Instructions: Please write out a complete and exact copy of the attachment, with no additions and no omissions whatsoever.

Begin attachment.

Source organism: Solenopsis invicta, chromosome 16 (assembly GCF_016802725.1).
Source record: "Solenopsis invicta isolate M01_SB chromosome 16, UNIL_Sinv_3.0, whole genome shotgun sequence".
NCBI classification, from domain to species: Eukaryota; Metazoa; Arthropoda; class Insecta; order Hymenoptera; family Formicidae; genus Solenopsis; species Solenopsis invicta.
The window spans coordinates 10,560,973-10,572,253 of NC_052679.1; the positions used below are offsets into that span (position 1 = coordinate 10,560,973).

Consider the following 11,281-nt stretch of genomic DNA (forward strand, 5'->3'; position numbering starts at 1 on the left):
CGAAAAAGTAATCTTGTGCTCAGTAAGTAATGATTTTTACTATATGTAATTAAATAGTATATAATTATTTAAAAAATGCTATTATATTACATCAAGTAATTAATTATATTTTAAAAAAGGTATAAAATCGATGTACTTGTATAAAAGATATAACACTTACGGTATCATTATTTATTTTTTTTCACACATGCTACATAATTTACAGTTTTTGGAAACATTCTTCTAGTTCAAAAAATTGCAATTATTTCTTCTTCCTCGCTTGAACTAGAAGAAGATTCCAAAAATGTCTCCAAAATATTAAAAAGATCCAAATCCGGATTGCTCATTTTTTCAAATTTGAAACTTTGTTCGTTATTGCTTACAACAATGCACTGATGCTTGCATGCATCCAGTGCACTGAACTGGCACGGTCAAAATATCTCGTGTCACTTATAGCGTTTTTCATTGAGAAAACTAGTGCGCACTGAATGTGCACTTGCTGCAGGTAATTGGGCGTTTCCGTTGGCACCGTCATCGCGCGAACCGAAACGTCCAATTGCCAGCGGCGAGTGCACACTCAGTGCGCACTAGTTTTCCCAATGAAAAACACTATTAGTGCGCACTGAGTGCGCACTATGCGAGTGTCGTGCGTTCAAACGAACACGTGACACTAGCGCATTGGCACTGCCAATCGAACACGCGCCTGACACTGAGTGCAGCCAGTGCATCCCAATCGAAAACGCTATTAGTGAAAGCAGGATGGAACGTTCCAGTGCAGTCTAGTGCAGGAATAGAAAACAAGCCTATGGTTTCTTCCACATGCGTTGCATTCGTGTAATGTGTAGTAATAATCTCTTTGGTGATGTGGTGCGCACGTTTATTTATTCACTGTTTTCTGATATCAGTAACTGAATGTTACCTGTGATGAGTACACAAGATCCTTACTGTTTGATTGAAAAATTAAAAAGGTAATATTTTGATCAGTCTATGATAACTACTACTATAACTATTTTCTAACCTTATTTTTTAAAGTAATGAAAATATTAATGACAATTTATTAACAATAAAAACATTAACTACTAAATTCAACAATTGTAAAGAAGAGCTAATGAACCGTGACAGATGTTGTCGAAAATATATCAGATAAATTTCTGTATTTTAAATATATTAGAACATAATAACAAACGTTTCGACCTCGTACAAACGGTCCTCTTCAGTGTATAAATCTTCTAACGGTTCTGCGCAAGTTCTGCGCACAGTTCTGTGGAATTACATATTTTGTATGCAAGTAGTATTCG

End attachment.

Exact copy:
Source organism: Solenopsis invicta, chromosome 16 (assembly GCF_016802725.1).
Source record: "Solenopsis invicta isolate M01_SB chromosome 16, UNIL_Sinv_3.0, whole genome shotgun sequence".
NCBI classification, from domain to species: Eukaryota; Metazoa; Arthropoda; class Insecta; order Hymenoptera; family Formicidae; genus Solenopsis; species Solenopsis invicta.
The window spans coordinates 10,560,973-10,572,253 of NC_052679.1; the positions used below are offsets into that span (position 1 = coordinate 10,560,973).

Consider the following 11,281-nt stretch of genomic DNA (forward strand, 5'->3'; position numbering starts at 1 on the left):
CGAAAAAGTAATCTTGTGCTCAGTAAGTAATGATTTTTACTATATGTAATTAAATAGTATATAATTATTTAAAAAATGCTATTATATTACATCAAGTAATTAATTATATTTTAAAAAAGGTATAAAATCGATGTACTTGTATAAAAGATATAACACTTACGGTATCATTATTTATTTTTTTTCACACATGCTACATAATTTACAGTTTTTGGAAACATTCTTCTAGTTCAAAAAATTGCAATTATTTCTTCTTCCTCGCTTGAACTAGAAGAAGATTCCAAAAATGTCTCCAAAATATTAAAAAGATCCAAATCCGGATTGCTCATTTTTTCAAATTTGAAACTTTGTTCGTTATTGCTTACAACAATGCACTGATGCTTGCATGCATCCAGTGCACTGAACTGGCACGGTCAAAATATCTCGTGTCACTTATAGCGTTTTTCATTGAGAAAACTAGTGCGCACTGAATGTGCACTTGCTGCAGGTAATTGGGCGTTTCCGTTGGCACCGTCATCGCGCGAACCGAAACGTCCAATTGCCAGCGGCGAGTGCACACTCAGTGCGCACTAGTTTTCCCAATGAAAAACACTATTAGTGCGCACTGAGTGCGCACTATGCGAGTGTCGTGCGTTCAAACGAACACGTGACACTAGCGCATTGGCACTGCCAATCGAACACGCGCCTGACACTGAGTGCAGCCAGTGCATCCCAATCGAAAACGCTATTAGTGAAAGCAGGATGGAACGTTCCAGTGCAGTCTAGTGCAGGAATAGAAAACAAGCCTATGGTTTCTTCCACATGCGTTGCATTCGTGTAATGTGTAGTAATAATCTCTTTGGTGATGTGGTGCGCACGTTTATTTATTCACTGTTTTCTGATATCAGTAACTGAATGTTACCTGTGATGAGTACACAAGATCCTTACTGTTTGATTGAAAAATTAAAAAGGTAATATTTTGATCAGTCTATGATAACTACTACTATAACTATTTTCTAACCTTATTTTTTAAAGTAATGAAAATATTAATGACAATTTATTAACAATAAAAACATTAACTACTAAATTCAACAATTGTAAAGAAGAGCTAATGAACCGTGACAGATGTTGTCGAAAATATATCAGATAAATTTCTGTATTTTAAATATATTAGAACATAATAACAAACGTTTCGACCTCGTACAAACGGTCCTCTTCAGTGTATAAATCTTCTAACGGTTCTGCGCAAGTTCTGCGCACAGTTCTGTGGAATTACATATTTTGTATGCAAGTAGTATTCG